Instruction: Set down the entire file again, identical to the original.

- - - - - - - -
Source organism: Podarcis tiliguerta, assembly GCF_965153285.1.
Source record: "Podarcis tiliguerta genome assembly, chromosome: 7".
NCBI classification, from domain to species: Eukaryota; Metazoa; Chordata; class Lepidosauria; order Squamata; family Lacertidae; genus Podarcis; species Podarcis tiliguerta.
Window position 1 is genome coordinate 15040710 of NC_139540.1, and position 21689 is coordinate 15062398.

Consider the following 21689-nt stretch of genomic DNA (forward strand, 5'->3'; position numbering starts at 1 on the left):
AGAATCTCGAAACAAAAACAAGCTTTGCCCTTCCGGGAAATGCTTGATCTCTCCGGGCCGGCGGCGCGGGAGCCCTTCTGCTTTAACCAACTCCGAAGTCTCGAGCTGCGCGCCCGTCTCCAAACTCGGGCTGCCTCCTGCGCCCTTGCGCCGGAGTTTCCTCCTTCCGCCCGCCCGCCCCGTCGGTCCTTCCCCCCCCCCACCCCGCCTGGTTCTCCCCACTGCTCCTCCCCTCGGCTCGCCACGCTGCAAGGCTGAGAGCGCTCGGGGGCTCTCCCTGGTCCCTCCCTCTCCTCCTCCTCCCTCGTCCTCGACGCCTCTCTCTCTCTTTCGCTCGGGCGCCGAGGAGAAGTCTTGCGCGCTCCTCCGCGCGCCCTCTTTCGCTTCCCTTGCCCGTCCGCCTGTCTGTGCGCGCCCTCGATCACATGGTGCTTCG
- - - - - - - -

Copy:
Source organism: Podarcis tiliguerta, assembly GCF_965153285.1.
Source record: "Podarcis tiliguerta genome assembly, chromosome: 7".
NCBI classification, from domain to species: Eukaryota; Metazoa; Chordata; class Lepidosauria; order Squamata; family Lacertidae; genus Podarcis; species Podarcis tiliguerta.
Window position 1 is genome coordinate 15040710 of NC_139540.1, and position 21689 is coordinate 15062398.

Consider the following 21689-nt stretch of genomic DNA (forward strand, 5'->3'; position numbering starts at 1 on the left):
AGAATCTCGAAACAAAAACAAGCTTTGCCCTTCCGGGAAATGCTTGATCTCTCCGGGCCGGCGGCGCGGGAGCCCTTCTGCTTTAACCAACTCCGAAGTCTCGAGCTGCGCGCCCGTCTCCAAACTCGGGCTGCCTCCTGCGCCCTTGCGCCGGAGTTTCCTCCTTCCGCCCGCCCGCCCCGTCGGTCCTTCCCCCCCCCCACCCCGCCTGGTTCTCCCCACTGCTCCTCCCCTCGGCTCGCCACGCTGCAAGGCTGAGAGCGCTCGGGGGCTCTCCCTGGTCCCTCCCTCTCCTCCTCCTCCCTCGTCCTCGACGCCTCTCTCTCTCTTTCGCTCGGGCGCCGAGGAGAAGTCTTGCGCGCTCCTCCGCGCGCCCTCTTTCGCTTCCCTTGCCCGTCCGCCTGTCTGTGCGCGCCCTCGATCACATGGTGCTTCG